The English Football Association (FA) has announced it will abstain from the FIFA presidential vote on June 1, after chairman David Bernstein had hinted at the decision last week.
The decision by the FA is a clear snub to incumbent chief Sepp Blatter, whom the body blame as a major factor in England’s World Cup 2018 bid, but also to his Qatari challenger, Mohamed Bin Hammam.
Many felt that the FA would opt for change in voting for the Asian Football Confederation (AFC) president, but after last week’s allegations made against Qatar’s successful bid for the 2022 World Cup, the association has abstained from voting.
FA chairman Bernstein confirmed: “The FA board has today [Thursday] agreed to abstain in the vote of the presidency of FIFA. There are a well-reported range of issues both recent and current which, in the view of the FA board, make it difficult to support either candidate.
“The FA values its relationships with its international partners very highly. We are determined to play an active and influential role through our representation within both UEFA and FIFA. We will continue to work hard to bring about any changes we think would benefit all of international football.”
The news came as a shock to current incumbent Blatter, who claimed that abstaining would suit no one – least of all the reputation of the FA itself, stating: “I think it is a little bit strange when the number one association in the world, in other words the FA, has two candidates in front of them and cannot make a decision which one to support.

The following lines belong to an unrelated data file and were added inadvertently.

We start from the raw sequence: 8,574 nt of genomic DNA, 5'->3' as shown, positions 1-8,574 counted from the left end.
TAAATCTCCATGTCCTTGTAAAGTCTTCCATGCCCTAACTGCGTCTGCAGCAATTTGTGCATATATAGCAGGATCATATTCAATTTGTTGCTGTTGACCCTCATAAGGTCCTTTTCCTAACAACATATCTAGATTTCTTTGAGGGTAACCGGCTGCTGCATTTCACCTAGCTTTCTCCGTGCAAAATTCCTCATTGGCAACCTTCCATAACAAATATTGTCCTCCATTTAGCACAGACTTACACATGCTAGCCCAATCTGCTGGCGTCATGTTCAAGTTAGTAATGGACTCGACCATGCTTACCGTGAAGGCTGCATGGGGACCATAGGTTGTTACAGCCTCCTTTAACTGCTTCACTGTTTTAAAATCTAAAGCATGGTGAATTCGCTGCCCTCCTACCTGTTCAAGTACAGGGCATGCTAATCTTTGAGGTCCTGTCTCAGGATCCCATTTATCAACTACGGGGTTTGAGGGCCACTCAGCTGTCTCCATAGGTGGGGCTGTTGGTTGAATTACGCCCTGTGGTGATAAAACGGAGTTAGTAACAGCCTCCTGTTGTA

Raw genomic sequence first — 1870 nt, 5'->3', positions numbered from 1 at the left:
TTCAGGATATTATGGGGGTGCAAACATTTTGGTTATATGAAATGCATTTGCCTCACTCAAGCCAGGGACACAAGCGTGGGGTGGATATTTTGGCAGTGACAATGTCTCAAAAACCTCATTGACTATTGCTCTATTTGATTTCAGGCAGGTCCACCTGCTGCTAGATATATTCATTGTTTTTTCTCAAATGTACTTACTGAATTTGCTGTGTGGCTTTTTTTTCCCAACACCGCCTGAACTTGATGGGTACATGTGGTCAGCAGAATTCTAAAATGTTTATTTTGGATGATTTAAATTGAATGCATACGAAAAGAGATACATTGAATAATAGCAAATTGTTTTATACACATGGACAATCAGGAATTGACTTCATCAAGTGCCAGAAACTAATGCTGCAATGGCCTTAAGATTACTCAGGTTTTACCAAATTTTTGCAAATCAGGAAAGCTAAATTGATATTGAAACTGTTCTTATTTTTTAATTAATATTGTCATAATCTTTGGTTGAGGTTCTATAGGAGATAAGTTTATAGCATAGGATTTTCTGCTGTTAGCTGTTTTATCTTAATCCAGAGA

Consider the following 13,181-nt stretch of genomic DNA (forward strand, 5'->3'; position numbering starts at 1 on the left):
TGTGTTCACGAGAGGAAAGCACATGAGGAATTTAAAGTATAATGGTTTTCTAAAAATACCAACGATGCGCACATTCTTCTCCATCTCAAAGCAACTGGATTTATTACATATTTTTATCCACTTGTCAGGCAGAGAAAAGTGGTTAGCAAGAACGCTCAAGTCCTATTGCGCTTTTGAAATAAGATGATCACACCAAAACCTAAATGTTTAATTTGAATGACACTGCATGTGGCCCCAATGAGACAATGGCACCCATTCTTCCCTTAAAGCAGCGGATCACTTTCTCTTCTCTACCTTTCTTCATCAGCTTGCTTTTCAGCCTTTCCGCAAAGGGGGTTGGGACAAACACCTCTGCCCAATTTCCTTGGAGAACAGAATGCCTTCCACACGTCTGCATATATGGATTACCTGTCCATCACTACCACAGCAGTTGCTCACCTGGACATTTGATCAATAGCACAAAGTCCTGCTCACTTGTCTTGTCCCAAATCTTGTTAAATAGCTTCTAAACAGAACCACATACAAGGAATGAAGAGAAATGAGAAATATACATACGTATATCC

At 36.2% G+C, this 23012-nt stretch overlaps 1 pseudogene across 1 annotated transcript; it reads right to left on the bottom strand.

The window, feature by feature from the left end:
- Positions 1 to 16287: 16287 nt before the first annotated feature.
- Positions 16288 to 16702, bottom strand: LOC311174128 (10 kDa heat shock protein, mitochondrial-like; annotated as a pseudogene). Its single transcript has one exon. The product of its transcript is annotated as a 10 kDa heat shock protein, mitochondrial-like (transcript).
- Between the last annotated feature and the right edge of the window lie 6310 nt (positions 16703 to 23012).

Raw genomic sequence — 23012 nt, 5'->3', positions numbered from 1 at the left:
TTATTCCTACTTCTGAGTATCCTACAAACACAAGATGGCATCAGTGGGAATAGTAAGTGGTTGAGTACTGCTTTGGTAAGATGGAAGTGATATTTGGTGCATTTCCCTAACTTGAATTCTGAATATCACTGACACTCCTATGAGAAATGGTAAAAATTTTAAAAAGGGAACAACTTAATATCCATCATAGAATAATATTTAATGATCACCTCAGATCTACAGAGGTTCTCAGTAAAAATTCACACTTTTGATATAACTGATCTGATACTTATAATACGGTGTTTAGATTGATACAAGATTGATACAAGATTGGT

“Of course you can abstain but, as I explained to Mr Bernstein when I saw him, the part the FA has played in the development of football, specifically in the development of football and the laws of the game.
“The Congress gave the four British associations special privileges in 1948. Mr Bernstein asked me when I saw him what FIFA could do for England. I put it the other way – what can England do for FIFA?”
The Swiss added that the FA’s decision ahead of the upcoming election would send the wrong message, citing “the importance of the FA in world football.”
He added: “They (England) have a lot of rights but it’s also a responsibility. I think Mr Bernstein got the message, he knew exactly what I said. But I don’t know if the whole board is on the same track.”
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